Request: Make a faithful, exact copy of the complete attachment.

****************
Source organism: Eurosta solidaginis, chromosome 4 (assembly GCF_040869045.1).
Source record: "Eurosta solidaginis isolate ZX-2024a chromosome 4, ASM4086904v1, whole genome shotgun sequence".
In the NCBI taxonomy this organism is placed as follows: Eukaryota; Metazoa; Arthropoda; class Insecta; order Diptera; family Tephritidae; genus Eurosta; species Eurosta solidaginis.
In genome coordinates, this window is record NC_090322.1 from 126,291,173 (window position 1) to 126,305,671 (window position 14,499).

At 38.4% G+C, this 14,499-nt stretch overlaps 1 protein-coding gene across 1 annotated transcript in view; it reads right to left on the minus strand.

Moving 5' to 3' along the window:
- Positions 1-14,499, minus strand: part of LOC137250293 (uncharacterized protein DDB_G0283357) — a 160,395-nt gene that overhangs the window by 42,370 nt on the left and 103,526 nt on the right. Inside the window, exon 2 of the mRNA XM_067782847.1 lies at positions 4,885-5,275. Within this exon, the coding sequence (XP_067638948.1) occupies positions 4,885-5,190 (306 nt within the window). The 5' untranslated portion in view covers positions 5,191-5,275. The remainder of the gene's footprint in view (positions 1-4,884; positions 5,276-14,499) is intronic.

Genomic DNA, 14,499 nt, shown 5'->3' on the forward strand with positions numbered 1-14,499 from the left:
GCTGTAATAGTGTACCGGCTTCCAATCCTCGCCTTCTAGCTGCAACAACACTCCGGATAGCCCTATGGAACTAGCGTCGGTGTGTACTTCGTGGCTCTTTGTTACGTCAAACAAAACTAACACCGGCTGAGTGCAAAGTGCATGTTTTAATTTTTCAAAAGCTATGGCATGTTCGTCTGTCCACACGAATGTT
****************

Source organism: Eurosta solidaginis, chromosome 4 (assembly GCF_040869045.1).
Source record: "Eurosta solidaginis isolate ZX-2024a chromosome 4, ASM4086904v1, whole genome shotgun sequence".
In the NCBI taxonomy this organism is placed as follows: Eukaryota; Metazoa; Arthropoda; class Insecta; order Diptera; family Tephritidae; genus Eurosta; species Eurosta solidaginis.
In genome coordinates, this window is record NC_090322.1 from 126,291,173 (window position 1) to 126,305,671 (window position 14,499).

At 38.4% G+C, this 14,499-nt stretch overlaps 1 protein-coding gene across 1 annotated transcript in view; it reads right to left on the minus strand.

Moving 5' to 3' along the window:
- Positions 1-14,499, minus strand: part of LOC137250293 (uncharacterized protein DDB_G0283357) — a 160,395-nt gene that overhangs the window by 42,370 nt on the left and 103,526 nt on the right. Inside the window, exon 2 of the mRNA XM_067782847.1 lies at positions 4,885-5,275. Within this exon, the coding sequence (XP_067638948.1) occupies positions 4,885-5,190 (306 nt within the window). The 5' untranslated portion in view covers positions 5,191-5,275. The remainder of the gene's footprint in view (positions 1-4,884; positions 5,276-14,499) is intronic.

Genomic DNA, 14,499 nt, shown 5'->3' on the forward strand with positions numbered 1-14,499 from the left:
GCTGTAATAGTGTACCGGCTTCCAATCCTCGCCTTCTAGCTGCAACAACACTCCGGATAGCCCTATGGAACTAGCGTCGGTGTGTACTTCGTGGCTCTTTGTTACGTCAAACAAAACTAACACCGGCTGAGTGCAAAGTGCATGTTTTAATTTTTCAAAAGCTATGGCATGTTCGTCTGTCCACACGAATGTT